A Connecticut veteran, convicted of a triple murder in the 1980s, was laid to rest in a state veteran’s cemetery, but now, after two years, the casket of Guillermo Aillon, who died at the age of 76, will casket will be dug up and relocated.
He was buried at the State Veterans Cemetery in Middletown almost two years ago.
The Department of Veterans Affairs said this was a mistake they are working to fix, since under federal law, the veteran wasn’t supposed to be buried there in the first place.
The family said they didn’t know about the federal law, and there was nothing on a state form they filled out to show he had served time in prison.
The family told Eyewitness News Aillon was buried with full military honors, as he served in the Vietnam Era and in the U.S. Air Force.
Under federal law, if you’re a veteran but get convicted of a capital crime with life in prison or the death penalty, you can’t be buried in a state veteran’s cemetery.
The family said they still believe Aillon is innocent. His estranged wife and her parents were found stabbed to death in North Haven in 1972. It took years for Aillon to be convicted, and the first trial was overturned.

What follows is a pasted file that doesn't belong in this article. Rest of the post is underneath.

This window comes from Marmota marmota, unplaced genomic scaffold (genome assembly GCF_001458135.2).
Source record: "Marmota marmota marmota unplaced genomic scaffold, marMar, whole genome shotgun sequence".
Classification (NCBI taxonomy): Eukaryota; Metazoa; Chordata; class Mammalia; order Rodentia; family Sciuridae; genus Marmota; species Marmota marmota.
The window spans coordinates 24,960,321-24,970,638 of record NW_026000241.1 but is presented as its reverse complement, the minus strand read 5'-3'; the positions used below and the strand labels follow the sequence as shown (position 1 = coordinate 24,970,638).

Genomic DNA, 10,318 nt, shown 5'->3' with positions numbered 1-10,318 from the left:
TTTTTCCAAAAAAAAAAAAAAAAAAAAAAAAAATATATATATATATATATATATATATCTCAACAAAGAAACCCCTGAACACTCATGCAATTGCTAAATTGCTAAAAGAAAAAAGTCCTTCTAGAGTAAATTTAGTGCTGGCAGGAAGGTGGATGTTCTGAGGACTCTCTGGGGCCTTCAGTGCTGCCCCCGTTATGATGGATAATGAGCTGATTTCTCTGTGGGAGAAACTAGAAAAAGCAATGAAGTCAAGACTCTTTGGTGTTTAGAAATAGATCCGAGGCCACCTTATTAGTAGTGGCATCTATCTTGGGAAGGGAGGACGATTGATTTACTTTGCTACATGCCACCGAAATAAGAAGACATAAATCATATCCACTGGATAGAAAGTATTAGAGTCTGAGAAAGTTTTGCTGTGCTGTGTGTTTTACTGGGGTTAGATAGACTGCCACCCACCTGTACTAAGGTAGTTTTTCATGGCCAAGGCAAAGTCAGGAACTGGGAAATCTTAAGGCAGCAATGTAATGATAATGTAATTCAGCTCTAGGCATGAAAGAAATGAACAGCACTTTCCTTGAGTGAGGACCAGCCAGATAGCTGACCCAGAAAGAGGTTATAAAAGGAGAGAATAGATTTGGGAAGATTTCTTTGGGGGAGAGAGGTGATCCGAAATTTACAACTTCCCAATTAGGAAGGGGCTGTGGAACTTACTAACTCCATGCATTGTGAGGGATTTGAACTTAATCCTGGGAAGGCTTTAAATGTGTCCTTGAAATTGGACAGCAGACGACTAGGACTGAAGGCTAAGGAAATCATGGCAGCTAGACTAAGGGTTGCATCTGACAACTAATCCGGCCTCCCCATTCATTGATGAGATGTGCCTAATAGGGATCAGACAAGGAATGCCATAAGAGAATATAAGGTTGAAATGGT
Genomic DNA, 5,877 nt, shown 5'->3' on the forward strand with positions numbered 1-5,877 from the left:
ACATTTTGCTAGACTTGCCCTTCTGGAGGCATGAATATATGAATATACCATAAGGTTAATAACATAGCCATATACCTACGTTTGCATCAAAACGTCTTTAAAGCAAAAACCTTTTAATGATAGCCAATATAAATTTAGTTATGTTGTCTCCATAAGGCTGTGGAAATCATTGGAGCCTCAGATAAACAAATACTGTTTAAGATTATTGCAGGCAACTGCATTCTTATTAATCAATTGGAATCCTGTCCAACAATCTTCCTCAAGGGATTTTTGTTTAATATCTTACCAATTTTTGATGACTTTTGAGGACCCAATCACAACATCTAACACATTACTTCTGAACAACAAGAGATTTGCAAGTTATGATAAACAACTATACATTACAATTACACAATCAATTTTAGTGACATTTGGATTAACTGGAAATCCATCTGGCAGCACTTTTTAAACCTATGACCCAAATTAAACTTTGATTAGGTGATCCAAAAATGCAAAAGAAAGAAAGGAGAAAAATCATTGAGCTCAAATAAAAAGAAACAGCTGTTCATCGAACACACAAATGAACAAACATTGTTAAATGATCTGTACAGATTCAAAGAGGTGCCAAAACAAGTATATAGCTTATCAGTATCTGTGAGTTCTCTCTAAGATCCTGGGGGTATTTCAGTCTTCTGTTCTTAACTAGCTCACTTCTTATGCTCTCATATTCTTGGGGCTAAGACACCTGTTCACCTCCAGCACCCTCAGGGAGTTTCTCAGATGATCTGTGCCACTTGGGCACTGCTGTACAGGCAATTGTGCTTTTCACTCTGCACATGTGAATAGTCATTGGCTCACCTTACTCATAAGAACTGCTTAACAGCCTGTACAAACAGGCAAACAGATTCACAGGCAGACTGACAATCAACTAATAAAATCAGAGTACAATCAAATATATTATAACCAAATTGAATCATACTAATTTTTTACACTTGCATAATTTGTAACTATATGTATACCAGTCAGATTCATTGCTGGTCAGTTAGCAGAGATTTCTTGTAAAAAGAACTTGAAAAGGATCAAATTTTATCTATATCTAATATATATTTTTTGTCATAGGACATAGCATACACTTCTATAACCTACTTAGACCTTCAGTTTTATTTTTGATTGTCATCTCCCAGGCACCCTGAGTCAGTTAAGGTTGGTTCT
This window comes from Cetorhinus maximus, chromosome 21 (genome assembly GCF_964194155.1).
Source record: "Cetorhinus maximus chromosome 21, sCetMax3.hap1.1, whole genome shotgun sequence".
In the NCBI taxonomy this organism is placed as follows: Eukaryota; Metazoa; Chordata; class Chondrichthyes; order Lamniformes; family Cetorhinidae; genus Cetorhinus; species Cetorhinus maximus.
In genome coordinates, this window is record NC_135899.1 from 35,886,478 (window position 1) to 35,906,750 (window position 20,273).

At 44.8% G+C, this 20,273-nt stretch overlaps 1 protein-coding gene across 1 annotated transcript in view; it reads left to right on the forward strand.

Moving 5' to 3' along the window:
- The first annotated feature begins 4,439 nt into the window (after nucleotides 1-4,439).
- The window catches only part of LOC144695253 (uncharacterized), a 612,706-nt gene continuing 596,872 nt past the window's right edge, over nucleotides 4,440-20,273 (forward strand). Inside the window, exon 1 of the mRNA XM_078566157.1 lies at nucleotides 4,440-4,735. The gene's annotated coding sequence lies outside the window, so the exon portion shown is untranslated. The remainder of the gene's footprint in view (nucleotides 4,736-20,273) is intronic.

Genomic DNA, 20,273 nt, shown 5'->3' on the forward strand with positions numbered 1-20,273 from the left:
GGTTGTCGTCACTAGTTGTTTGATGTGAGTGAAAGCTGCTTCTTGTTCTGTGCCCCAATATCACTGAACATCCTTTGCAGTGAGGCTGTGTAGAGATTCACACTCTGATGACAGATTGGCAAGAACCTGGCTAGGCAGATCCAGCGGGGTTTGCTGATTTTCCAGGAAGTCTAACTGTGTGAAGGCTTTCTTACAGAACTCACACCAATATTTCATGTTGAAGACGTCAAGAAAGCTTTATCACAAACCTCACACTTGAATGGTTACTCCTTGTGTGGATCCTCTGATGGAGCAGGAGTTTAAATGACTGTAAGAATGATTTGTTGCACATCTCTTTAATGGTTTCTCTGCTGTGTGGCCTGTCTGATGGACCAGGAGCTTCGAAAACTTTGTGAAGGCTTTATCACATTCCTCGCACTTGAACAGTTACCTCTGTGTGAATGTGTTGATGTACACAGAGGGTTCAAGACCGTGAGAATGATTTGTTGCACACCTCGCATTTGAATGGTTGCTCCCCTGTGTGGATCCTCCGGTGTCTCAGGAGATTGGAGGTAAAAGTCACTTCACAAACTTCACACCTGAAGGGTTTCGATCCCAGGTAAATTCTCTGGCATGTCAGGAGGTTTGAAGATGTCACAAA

The second ended with a hung jury, but it was the third jury who convicted him in 1984.
He was given a sentence of 75 years to life.
In a statement, the Department of Veterans Affairs said “At the time of Mr. Aillon's death, we received no indication that he was incarcerated at any point, and as his family provided the Department a Discharge Certificate to establish his status as a Veteran, there was no indication of his conviction. We rely on people to be forthcoming with information like this and be truthful to us."
The department said they’re reviewing and updating existing procedures. Before his death, Aillon was transferred to a Rocky Hill nursing home.
It is unclear where his body will be moved.
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